Shell Plans To Cut 2,800 Jobs After It Takes Over BG Group : The Two-Way Oil and natural gas prices are still low so companies are looking to save money. The 2,800 represent about 3 percent of the combined workforce.
NPR logo Shell Plans To Cut 2,800 Jobs After It Takes Over BG Group

Shell Plans To Cut 2,800 Jobs After It Takes Over BG Group

The Royal Dutch Shell logo is shown on a gas pump at a London Shell garage. Leon Neal /AFP/Getty Images hide caption

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Leon Neal /AFP/Getty Images

The Royal Dutch Shell logo is shown on a gas pump at a London Shell garage.

Leon Neal /AFP/Getty Images

Royal Dutch Shell says it plans to cut 2,800 jobs after it completes the takeover of the BG Group.

The news comes on the same day that China gave the deal the final go-ahead.

NPR's Jeff Brady reports for our Newscast unit:

"The cut of 2,800 positions accounts for about 3 percent of Shell and BG's combined global workforce.

"BG Group is a British company focused on natural gas. Shell announced last spring it would take over the rival in a deal valued then at more than $70 billion. Oil and gas prices are relatively low now so companies are looking for ways to cut costs. Before this, Shell said it would trim7,500 staff and contractor jobs.

"Shell says it expects to realize savings of about 3.5 billion dollars when the companies are combined."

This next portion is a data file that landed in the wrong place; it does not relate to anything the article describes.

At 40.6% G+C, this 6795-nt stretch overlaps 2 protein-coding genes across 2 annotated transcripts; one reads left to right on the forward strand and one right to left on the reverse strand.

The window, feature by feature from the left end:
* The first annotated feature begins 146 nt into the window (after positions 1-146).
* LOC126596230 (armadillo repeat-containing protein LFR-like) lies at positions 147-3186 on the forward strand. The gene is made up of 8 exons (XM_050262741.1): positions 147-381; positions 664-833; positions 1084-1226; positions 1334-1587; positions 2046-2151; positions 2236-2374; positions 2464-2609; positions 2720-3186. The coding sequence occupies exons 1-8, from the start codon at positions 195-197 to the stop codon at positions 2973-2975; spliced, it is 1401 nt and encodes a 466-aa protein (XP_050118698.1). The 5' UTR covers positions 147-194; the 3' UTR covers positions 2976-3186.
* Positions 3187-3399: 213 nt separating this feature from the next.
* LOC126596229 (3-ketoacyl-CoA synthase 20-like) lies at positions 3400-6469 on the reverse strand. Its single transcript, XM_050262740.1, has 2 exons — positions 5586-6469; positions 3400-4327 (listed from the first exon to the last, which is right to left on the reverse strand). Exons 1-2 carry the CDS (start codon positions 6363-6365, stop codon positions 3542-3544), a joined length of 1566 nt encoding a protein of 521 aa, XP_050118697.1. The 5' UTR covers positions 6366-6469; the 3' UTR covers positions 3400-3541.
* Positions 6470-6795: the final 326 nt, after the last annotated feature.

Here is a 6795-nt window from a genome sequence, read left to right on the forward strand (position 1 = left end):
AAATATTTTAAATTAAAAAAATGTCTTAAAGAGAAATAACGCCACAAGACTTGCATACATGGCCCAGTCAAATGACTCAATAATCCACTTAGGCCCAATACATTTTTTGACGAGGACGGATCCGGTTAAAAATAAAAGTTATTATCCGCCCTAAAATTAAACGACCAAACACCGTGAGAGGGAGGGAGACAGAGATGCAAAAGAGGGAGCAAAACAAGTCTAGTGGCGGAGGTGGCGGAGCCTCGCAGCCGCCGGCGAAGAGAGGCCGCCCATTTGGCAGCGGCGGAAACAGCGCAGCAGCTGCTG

Bloomberg has a bit more background on the deal:

"The share and cash acquisition will make Shell the world's biggest liquefied natural gas company and give it access to oil and gas fields from Brazil to Kazakhstan. The outlook for the acquisition got a boost in October after BG raised its oil and gas production forecast for this year at a time when Shell's output has been stagnating.

"Oil has dropped to the lowest in almost seven years as the Organization of Petroleum Exporting Countries refuses to curb output to tackle a supply glut. The slump has driven down shares of oil companies around the world, including Shell, which has lost 34 percent this year. The downturn has forced some to question if Shell is paying too much."

Bloomberg notes that the deal was originally valued at $70 billion, but as oil prices have plummeted and the price of Shell stocks followed suit, the deal has "shrunk to about $53 billion."